Non-photorealistic CameraDepth Edge Detection and Rendering using Multi-Flash Imaging
by Kyle Nicholls
The multi-flash camera captures real life images and renders them in a non-photorealistic line-form. Ramesh Raskar describes this process as computational photography. Raskar modestly insists that while "it's something you can't do with film, it certainly is not a replacement for photography, or Photoshop for that matter". Non-photorealistic imaging is an easy way to convey ideas/images and has myriad applications for technical and medical imaging.
|source image||depth edge map||overlay|
what does it do?
The multi-flash camera's non-photorealistic images look like line drawings, but have an advantage over hand made line drawings for they are able depict real-world scenes with precision and, most importanly, speed impossible for the human eye/hand. One may ask, why not use good ol' Photoshop filters to achieve these types of images? Multi-flash is able to detect variations and shape, while Photoshop filters are only able to translate variations and intensity of color. It does not produce intelligent stenciling like PhotoShop's posturization, but the results are similar and more successful.
Additionally, the multi-flash can detect shapes that an ordinary camera would not be able to replicate. For instance, a white shape on a white background would appear as a white plane if processed by a camera, or even the human eye. Multi-flash is able to detect depth discontinuities, through its four positions of flash, producing a line image of the white shape.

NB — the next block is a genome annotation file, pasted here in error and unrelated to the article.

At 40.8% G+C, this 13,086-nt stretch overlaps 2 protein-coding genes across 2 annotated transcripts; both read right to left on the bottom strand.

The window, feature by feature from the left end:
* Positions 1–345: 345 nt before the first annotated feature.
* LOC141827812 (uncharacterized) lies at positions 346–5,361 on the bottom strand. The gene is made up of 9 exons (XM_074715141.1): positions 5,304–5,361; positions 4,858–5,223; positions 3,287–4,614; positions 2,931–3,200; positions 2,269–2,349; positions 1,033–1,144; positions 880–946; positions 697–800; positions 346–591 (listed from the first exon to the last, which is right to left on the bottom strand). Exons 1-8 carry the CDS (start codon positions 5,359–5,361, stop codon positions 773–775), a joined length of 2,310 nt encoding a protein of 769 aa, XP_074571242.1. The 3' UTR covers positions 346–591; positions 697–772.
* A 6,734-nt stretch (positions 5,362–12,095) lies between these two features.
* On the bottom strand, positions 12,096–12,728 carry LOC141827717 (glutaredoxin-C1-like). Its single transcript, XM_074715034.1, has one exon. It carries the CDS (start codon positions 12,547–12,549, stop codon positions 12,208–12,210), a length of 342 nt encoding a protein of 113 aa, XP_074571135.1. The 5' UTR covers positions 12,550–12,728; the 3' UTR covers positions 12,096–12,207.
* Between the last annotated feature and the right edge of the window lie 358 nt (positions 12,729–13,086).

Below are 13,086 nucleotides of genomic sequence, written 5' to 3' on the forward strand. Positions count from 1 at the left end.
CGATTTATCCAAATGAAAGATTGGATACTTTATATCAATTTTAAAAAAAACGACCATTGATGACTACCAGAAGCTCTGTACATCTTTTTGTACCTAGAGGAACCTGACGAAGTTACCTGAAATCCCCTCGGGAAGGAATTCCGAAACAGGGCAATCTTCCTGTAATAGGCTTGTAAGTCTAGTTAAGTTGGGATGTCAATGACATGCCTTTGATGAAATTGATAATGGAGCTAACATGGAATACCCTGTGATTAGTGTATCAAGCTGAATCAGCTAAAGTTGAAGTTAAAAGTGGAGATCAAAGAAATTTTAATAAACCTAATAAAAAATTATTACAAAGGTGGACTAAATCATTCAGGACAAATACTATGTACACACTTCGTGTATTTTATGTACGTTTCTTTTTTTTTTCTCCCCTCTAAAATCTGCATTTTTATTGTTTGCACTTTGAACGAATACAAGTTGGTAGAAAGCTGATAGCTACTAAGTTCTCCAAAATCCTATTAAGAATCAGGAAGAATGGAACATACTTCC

how does it work?
The multi-flash camera uses four strategically placed flashes that cast shadows along the depth discontinuities of a scene. The flashbulbs illuminate the scene during image capture creating thin slivers of shadow along the depth discontinuities. The position of the shadows is of course determined by the position of the camera and flashbulb: when the flashbulb is on the right, the shadows are created on the left, and so on. In the example to the right, we see how the shadows on the subject move in each of the four positions.
The shadows of an image are detected by first computing a shadow-free image, which is approximated with the MAX composite image. The MAX composite image is assembled by choosing from each pixel the maximum intensity value from the image set. Then the shadow free image is compared with the individual shadowed images identifying the shadow regions. The correspondence between the position of light and shadow region boundaries produce the depth edges.
Multi-flash imaging promises to facilitate and pioneer complicated rendering of mechanical objects, plants, or internal anatomical parts. Because of its ability to detect depth discontinuities, it may render shapes that would otherwise be difficult to perceive. For instance, a car engine could easily be captured in a non-photorealistic image and then superimposed over an actual photograph of the engine resulting in a superior manual illustration (see example below). Alternatively, a skeleton with complex network of white bones could be efficiently reproduced for instructional medical visualization. Additionally, an endoscopic camera enhanced with the multi-flash technology promises to enhance internal anatomical visualization for researchers and medical doctors.
In the example below we see the source photo of a car engine, the multi-flash output, and an excellent example of a technical illustration (a combination of these two images). In the second row we see examples of other techniques such as histogram equalization, brightening and canny edge detectors -- none of these are nearly as efficient or representative of the source, nor could they be used sucessfully in a technical illustration!
depth edge map
of source photo
|brightened source photo||canny edge detector|